Posted on Jun 19, 2009, 10 a.m.
By gary clark
In their investigation to determine why up to 40 percent of diabetes patients fail to show the expected improvements in insulin sensitivity when treated with thiazolidinediones, researchers identified five genetic biomarkers. Their findings may lead to the development of better treatments, with fewer side effects, for people with diabetes.
In prior research, investigators from Translational Genomics Research Institute (TGen) and the University of Southern California's Keck School of Medicine had found that genetic variations in the peroxisome proliferator-activated receptor-g (PPARG) gene were associated with the metabolism and biological effects of a class of insulin-sensitizing drugs called thiazolidinediones (TZDs). (TZDs are used to treat type 2 diabetes by directly and indirectly affecting adipose tissue and muscle to improve insulin sensitivity. Such TZD drugs as Actos can significantly lower the incidence of diabetes in people at risk, potentially preventing the disease.) While the researchers knew that the genetic variations in the PPARG gene contributed to the therapeutic response associated with TZD, the variations did not fully explain why up to 40 percent of patients fail to respond to the drug. This led them to believe that other factors may be involved.
The researchers set to work to identify other variants that may predict response to TZDs. Toward this end, they performed a genome-wide analysis of 115,352 single nucleotide polymorphisms, as well as systematically screened 28 key genes involved in TZD metabolism or PPARG-stimulated pathways. They found five critical markers that may predict response to TZD mono-therapy.
"We identified genetic variants that may predict how well someone will respond to the common anti-diabetes drug, Actos," says Dr. DiStefano, Director of TGen's Diabetes, Cardiovascular and Metabolic Diseases Division. "The implications of these findings include determining which patients will best respond to the drug for the prevention or treatment of diabetes." The next step in the research process, says Dr. DiStefano, will be to characterize the functional effects of the polymorphisms and determine the effect of these variants in other patients.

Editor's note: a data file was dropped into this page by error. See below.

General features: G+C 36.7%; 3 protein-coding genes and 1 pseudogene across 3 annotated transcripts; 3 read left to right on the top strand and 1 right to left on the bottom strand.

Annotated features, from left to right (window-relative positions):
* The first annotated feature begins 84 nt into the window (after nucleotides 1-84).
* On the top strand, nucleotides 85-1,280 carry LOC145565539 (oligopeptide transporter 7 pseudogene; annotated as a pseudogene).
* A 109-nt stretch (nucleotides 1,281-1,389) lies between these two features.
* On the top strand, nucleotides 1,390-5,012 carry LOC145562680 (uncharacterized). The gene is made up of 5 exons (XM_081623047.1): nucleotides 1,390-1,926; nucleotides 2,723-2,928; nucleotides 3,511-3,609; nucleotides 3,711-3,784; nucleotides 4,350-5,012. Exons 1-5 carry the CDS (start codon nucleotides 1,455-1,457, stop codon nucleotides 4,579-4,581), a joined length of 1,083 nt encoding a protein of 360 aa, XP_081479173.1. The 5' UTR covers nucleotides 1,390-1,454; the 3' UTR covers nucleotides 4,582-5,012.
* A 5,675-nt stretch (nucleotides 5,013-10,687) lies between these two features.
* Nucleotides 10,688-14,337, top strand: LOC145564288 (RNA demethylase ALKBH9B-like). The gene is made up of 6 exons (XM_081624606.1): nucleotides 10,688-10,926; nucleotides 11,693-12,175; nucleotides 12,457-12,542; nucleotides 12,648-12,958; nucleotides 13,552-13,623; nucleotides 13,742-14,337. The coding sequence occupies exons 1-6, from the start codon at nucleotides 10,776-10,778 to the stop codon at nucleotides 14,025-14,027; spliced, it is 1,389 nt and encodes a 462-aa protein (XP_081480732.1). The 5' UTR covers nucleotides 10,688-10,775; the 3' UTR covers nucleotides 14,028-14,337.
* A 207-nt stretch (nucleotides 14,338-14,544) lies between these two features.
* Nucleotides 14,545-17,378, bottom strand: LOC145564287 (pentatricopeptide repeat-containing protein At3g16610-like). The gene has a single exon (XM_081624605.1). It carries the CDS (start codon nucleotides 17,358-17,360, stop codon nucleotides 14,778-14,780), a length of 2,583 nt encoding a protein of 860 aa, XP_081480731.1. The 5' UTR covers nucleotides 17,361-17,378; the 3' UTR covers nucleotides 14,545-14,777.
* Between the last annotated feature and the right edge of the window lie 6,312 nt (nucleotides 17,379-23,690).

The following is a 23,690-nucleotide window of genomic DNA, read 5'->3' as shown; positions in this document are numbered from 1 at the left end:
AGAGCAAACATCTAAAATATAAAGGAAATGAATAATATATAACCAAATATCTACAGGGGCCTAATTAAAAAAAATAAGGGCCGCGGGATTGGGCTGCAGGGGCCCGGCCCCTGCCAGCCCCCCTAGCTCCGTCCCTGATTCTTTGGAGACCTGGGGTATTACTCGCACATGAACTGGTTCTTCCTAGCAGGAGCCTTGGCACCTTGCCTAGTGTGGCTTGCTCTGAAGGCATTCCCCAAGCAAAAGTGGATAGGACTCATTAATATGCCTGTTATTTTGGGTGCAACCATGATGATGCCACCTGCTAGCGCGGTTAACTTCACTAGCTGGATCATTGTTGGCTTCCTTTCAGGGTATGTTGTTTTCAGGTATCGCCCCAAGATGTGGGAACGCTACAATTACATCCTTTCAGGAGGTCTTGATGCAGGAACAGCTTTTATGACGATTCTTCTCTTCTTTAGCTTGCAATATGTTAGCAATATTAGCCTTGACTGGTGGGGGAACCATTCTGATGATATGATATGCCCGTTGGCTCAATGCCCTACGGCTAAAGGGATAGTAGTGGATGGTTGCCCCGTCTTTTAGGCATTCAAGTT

"This work may help treat the right people with the right drug, design better drugs that will effectively improve insulin sensitivity for more people, and possibly safeguard against adverse side reactions seen with some members of this drug class," she explains. "Importantly, these findings will enable us to dissect the pharmacogenetics of TZD response, which will expand our understanding of the genetic determinants of insulin resistance and its treatment, provide critical baseline information for the development and implementation of genetic screening into the therapeutic decision making process, and lay the foundation for "individualized medicine" for patients with type 2 diabetes."